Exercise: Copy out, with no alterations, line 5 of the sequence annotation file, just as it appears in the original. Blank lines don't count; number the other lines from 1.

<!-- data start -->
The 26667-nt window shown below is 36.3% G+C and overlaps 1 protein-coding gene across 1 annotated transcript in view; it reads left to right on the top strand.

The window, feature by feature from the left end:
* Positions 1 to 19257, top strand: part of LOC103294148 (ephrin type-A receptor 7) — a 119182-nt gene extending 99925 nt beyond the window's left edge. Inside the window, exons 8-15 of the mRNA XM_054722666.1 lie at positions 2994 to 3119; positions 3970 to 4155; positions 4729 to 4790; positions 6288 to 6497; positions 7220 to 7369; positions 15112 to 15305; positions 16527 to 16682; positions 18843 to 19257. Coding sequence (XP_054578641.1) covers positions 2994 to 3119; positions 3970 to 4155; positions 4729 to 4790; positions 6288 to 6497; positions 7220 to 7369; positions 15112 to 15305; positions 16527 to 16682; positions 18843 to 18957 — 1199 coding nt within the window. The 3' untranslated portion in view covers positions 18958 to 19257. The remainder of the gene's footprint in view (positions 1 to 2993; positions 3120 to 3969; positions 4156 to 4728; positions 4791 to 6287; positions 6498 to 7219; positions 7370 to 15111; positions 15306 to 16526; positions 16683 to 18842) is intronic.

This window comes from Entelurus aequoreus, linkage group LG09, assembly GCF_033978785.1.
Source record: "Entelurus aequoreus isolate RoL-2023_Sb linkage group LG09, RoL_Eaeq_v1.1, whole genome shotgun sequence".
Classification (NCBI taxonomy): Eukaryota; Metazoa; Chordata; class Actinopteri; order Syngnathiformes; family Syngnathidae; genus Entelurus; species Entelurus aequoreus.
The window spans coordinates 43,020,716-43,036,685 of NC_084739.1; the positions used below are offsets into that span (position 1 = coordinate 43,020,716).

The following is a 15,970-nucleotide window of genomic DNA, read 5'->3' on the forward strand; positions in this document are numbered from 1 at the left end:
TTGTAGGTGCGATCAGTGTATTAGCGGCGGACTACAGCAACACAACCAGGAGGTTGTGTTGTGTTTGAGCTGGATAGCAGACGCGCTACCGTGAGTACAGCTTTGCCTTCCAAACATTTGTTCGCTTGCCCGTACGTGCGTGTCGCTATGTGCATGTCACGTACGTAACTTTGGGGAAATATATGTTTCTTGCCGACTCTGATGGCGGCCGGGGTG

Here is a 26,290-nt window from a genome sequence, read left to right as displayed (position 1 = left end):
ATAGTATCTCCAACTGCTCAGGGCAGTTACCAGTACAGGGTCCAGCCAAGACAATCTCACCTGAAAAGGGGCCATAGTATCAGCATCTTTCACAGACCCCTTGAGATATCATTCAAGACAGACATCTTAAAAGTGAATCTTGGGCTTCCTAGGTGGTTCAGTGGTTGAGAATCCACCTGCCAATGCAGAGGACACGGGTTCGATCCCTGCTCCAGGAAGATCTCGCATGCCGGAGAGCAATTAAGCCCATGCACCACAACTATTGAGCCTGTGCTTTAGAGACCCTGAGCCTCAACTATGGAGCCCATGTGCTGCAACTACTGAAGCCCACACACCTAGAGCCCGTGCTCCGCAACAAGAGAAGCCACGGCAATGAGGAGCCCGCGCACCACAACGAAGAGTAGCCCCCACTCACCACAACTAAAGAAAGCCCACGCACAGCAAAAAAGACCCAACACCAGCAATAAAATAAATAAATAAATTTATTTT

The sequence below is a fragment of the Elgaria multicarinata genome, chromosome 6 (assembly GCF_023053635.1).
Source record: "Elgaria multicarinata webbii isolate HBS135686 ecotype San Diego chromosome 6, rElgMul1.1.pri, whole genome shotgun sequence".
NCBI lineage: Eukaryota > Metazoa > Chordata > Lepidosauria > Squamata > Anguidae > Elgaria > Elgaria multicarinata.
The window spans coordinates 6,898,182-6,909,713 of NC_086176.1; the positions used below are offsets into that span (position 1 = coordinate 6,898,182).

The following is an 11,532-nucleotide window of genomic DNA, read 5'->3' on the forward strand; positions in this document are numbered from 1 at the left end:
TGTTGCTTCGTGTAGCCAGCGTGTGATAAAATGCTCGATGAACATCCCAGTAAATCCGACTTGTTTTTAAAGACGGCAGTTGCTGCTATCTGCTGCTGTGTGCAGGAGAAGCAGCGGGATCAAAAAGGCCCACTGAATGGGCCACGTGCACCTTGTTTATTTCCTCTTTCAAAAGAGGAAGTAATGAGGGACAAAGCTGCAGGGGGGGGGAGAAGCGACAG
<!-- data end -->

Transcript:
Source record: "Entelurus aequoreus isolate RoL-2023_Sb linkage group LG09, RoL_Eaeq_v1.1, whole genome shotgun sequence".